iPhone 6 Plus

With WWDC just less than a month away, I’ve been thinking about Apple stuff with reasonable frequency recently. While most of it has been development related, thinking about programming for iOS always leads me back to thinking about the iPhone 6 Plus. We’re 7 months after launch now, so nothing I’m going to write is going to be news, but nobody really revisits a new smartphone months after getting it these days, and some small details only come out after using it for much longer than the average reviewer. Maybe I’ll write something new for you if you’re thinking about getting one yourself.

It took me a while to get a 6 variant, and it’s the first iPhone I didn’t get within a week of general UK release, ever since the iPhone was released back in 2007 (although the original iPhone doesn’t count; I had one of those before they were available here, by buying in the United States). Initially I was disappointed there wasn’t a 4” iPhone, and held out for about a month because of that. I followed the review cycle as always, though, and repeated reading about it changed my mind. Yes they were larger, but most people seemed to get used to the iPhone 6 after extended use, coming from iPhone 5 or 5s, so I became convinced I’d be happy with that one. I wasn’t sure about the 6 Plus, though. Who in their right mind wants to carry around a 5.5” phone? I have an iPad, so I’d quickly talked myself into deciding that the smaller 6 was the one to get and I could carry on switching to the iPad when I was at home, as I’d become very used to doing.

When it came to buying one, though, availability was spotty. I didn’t want the 16GB one because I had a 64GB iPhone 5s with big music and photos collections that would need active management to get them to fit on the much smaller phone. I didn’t want the gold one either, which sometimes seemed to show up with some 64GB or 128GB availability. So I was stuck. I refreshed the product page a couple of times a day over the course of a few days, to check, but I couldn’t get what I really wanted: a black 64GB iPhone 6.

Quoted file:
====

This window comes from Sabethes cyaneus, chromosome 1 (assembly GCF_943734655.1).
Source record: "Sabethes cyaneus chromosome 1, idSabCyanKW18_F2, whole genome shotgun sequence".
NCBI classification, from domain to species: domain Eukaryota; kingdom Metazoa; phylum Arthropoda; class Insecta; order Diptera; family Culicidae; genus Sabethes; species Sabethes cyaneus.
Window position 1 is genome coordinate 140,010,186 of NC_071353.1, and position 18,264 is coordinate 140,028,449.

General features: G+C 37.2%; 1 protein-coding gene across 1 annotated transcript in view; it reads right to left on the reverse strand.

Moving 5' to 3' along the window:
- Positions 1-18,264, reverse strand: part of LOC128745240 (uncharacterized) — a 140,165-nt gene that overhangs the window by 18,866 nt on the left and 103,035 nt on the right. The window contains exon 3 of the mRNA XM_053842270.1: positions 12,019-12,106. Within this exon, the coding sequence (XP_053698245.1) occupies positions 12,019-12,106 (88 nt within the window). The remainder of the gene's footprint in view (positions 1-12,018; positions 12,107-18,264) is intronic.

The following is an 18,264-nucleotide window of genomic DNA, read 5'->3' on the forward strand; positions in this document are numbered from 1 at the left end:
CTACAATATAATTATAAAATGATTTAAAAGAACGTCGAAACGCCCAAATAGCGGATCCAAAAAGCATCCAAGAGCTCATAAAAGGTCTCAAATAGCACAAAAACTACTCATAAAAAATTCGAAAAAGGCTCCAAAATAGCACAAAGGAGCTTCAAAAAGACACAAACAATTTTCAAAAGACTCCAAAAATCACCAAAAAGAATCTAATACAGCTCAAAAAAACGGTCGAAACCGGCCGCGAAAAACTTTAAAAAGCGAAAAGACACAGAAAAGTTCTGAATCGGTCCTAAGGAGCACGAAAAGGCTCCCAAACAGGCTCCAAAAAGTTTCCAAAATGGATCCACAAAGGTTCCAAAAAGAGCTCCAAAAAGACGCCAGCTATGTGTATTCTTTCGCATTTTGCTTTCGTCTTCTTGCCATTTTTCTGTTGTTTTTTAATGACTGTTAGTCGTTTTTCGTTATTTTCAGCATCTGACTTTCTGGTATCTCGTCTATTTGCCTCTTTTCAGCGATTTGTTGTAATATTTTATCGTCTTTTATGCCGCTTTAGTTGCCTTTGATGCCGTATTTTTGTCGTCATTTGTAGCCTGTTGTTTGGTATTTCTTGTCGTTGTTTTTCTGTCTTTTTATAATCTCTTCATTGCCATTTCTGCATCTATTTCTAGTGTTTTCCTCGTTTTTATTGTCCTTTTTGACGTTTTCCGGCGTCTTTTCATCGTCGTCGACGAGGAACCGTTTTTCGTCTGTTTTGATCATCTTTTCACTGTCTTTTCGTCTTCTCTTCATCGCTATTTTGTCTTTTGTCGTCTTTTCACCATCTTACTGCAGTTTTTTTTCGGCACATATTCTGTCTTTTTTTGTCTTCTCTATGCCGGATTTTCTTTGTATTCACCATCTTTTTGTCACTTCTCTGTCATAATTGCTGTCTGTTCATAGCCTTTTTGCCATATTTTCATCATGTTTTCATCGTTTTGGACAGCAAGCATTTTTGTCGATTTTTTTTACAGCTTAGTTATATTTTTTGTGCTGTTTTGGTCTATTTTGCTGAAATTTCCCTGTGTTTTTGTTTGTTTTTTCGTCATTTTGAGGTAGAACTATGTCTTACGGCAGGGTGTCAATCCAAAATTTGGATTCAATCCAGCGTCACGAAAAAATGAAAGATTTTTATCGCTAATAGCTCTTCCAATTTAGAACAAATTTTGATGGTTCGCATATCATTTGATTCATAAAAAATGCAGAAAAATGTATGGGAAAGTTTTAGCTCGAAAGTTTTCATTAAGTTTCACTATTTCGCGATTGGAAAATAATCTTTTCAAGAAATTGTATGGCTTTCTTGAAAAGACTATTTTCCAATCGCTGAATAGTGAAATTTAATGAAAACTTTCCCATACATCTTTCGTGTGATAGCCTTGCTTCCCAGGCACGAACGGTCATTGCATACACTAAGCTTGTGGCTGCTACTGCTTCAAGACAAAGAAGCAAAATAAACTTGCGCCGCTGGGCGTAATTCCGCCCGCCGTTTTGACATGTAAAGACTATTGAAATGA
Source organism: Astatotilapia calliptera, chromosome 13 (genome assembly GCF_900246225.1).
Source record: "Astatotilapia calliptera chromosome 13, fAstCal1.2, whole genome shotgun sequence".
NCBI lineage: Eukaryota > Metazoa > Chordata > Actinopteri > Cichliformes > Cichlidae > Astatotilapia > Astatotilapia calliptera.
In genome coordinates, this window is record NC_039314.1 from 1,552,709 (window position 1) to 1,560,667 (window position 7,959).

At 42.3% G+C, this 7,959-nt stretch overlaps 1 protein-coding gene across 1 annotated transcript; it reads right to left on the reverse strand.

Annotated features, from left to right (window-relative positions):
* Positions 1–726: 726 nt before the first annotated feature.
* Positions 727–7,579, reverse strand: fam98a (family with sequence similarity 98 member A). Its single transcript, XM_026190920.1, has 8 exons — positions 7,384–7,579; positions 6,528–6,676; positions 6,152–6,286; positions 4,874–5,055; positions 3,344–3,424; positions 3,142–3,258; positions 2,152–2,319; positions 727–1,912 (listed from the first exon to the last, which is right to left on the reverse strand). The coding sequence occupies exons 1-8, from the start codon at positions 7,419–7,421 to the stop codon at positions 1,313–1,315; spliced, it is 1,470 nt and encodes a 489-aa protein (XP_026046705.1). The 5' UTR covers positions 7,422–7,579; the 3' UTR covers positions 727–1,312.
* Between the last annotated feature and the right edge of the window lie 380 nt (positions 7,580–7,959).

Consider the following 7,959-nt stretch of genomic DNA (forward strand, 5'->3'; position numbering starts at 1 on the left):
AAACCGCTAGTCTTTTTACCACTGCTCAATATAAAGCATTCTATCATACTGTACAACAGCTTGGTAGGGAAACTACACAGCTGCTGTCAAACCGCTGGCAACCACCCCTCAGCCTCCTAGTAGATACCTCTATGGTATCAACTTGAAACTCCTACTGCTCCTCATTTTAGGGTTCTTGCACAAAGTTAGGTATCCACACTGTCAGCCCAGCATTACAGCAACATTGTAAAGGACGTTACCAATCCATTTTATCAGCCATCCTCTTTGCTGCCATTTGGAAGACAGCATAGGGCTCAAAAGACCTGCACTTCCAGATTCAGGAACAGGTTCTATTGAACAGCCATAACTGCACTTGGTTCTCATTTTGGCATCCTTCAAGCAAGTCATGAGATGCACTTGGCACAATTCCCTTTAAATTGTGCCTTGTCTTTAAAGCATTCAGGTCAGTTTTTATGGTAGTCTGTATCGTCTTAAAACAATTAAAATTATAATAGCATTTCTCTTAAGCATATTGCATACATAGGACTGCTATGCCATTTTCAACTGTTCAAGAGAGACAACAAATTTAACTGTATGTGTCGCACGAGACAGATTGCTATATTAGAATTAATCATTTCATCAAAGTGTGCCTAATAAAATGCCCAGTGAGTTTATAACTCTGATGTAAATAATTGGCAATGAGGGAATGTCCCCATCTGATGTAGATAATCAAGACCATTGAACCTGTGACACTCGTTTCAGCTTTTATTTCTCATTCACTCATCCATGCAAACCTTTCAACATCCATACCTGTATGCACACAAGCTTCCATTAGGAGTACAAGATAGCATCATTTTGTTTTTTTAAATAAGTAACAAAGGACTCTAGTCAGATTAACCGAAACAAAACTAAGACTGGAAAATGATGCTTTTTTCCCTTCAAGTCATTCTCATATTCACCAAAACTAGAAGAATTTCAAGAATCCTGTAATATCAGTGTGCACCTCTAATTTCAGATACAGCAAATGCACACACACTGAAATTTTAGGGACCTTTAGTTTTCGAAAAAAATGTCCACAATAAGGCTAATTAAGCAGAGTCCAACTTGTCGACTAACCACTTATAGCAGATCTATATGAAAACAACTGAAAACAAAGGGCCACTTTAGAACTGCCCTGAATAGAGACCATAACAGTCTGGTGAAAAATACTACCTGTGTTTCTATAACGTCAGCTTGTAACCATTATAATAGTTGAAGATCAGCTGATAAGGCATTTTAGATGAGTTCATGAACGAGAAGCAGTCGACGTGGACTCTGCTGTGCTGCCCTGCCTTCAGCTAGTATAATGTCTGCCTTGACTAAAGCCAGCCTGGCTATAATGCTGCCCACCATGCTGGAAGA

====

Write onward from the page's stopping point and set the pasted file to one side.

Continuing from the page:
Every time I checked, I also had a quick look at the Plus, even though I didn’t want one, I think to see if there was any correlation between 6 and 6 Plus availability in certain colours and storage size combinations. Then one day I just bought one. I can’t really remember why exactly, but I remember justifying it to colleagues as, “I want to try the really big one as an experiment this time. I think it’s going to be awful.”

And awful it has been in some ways. But in almost every other, it’s been awfully fantastic. The greatest trick a large phone first plays on you, if you’ve come from something much smaller, is convincing you within as little as a couple of hours that it’s exactly the right size and that your old phone is some relic of the technological dark ages and you can’t fathom why you were so against something so big in the first place. Your subconscious will play tricks on you to justify any purchase that’s expensive, but in my experience with the 6 Plus it really does end up that way in the end. Bigger is definitely better for the vast majority of my own uses of a smartphone.